The Washington Post

At Dance Place show, Karen Reedy’s company offers a lesson in generosity

Generally speaking, dancers are generous people. Their art is inherently collaborative, they grow up wanting to please and they are, necessarily, expressive in an outgoing and physical way. For all of these reasons, dancers lean toward warmth and acceptance. You can find these traits in most any dance concert, but they were especially pronounced in Karen Reedy Dance’s program over the weekend at Dance Place in Northeast Washington.

Reedy grew up here, was a standout member of the local troupe Eric Hampton Dance — which, in its brief existence in the 1990s, was one of the area’s artistic jewels — then performed in New York with Mark Morris and Robert Battle. She returned to Alexandria a few years ago and launched her own group. As a choreographer, Reedy is drawn to warm tones — the rounded, slippery-smooth quality that characterized her own dancing. On Saturday, this was evident in her strongest works: “In Memory,” a gentle duet with more separation than togetherness, danced by Melissa Greco Liu and Prentice Whitlow, and the lighthearted “Variations,” for five women, with pianist Laurie Vivona Bunn performing Mozart’s Variations in D.

What was most distinctive about Reedy’s program, however, was the fact that it included two other choreographers, an act of generosity as rare as it was rewarding. It was also smart. The downfall of many single-choreographer companies is that if you don’t love that chor­eog­rapher’s style, you may not want to return after intermission. But in programming Hampton’s masterly 1996 heartbreaker “Half a Life” right before the break, Reedy had us hungry for more.

Facing his 50th birthday, Hampton created “Half a Life” as a bittersweet portrait of lost youth. Did he have any inkling then that his time was speeding to an end more quickly than any of us could have imagined? Not long afterward, he was given a diagnosis of ALS — Lou Gehrig’s disease — and died in 2001, at 54.

Hampton was an important teacher and mentor: Among the members of his company were Dana Tai Soon Burgess, Lucy Bow­en McCauley and Tony Powell, who, like Reedy, have all followed in Hampton’s dancemaking footsteps. I knew him, as so many in Washington’s dance scene did, as a friend. But as large and giving a spirit as he had, what looms even sharper in memory are his dances, elegant works of grace and perfect timing. “Half a Life,” a small, quiet dance for three, accompanied by three Mahler songs, is as startling and deeply moving now as it was 15 years ago.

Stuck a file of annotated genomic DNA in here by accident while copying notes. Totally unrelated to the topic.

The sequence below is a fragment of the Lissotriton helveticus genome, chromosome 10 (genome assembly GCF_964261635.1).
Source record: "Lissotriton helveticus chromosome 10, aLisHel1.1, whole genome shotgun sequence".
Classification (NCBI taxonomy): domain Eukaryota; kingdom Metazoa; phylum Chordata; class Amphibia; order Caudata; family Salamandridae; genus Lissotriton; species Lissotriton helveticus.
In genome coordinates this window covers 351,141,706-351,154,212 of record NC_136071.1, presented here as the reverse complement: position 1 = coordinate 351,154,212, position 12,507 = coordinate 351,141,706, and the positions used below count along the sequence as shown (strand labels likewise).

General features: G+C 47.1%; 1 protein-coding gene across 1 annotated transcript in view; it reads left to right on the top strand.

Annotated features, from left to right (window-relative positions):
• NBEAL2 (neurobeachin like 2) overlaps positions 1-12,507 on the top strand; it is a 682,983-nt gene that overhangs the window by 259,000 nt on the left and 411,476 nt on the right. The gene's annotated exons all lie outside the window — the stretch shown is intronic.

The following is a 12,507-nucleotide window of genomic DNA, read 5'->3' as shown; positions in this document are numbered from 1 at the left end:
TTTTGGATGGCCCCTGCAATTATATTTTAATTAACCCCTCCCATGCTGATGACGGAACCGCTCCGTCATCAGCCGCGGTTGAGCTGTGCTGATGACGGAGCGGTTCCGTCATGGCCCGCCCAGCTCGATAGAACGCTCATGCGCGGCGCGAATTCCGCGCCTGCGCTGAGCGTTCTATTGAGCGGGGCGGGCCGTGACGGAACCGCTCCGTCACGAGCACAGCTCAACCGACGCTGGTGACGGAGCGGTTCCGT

Credit the knowing oversight of Harriet Moncure Williams, who safeguards Hampton’s chor­eog­raphy; Reedy’s staging (she danced in it while the choreographer was alive); and the sensitivity of the cast: Bruno Augusto as the Artist, Whitlow as the Artist as a Young Man and Kathryn Pilkington as the Muse. At its premiere I saw longed-for romance in this work, with the Muse wrapped around the Young Man in an arcing coil; they were the memory of love, lost to the Artist. Now, I think that Hampton, as an older choreographer, was noting how much more easily inspiration came to him in his youth. The dance’s poignancy works on several levels, and the effortless, liquid momentum that nudges it forward creates the kind of spell you experience only in great art. I hope Reedy revives more of Hampton’s works.

The other guest choreographer on Reedy’s program was Karla Wolfangle, a former dancer with Paul Taylor and Lar Lubovitch. Her “Madame X,” a solo danced by Constance Dinapoli on a stage ringed with candlelight, was a spot-on portrait of the forceful personality behind the model for the John Singer Sargent painting. As confident as it was, I think it was also a portrait of its maker, and I was glad to glimpse her work.

How enlarging it was to see a variety of work. It’s one thing for a dancer to be bighearted; it’s almost a survival instinct. But generosity is fitting for a choreographer, too. Of course, the real payoff is for the audience members. And this one says thanks.

Sarah L. Kaufman received the 2010 Pulitzer Prize for Criticism. She is the author of THE ART OF GRACE: On Moving Well Through Life. She has been The Washington Post's dance critic since 1996, and what moves her most is seeing grace happen where she least expects it. Learn more at and Facebook SarahLKaufmanWriter



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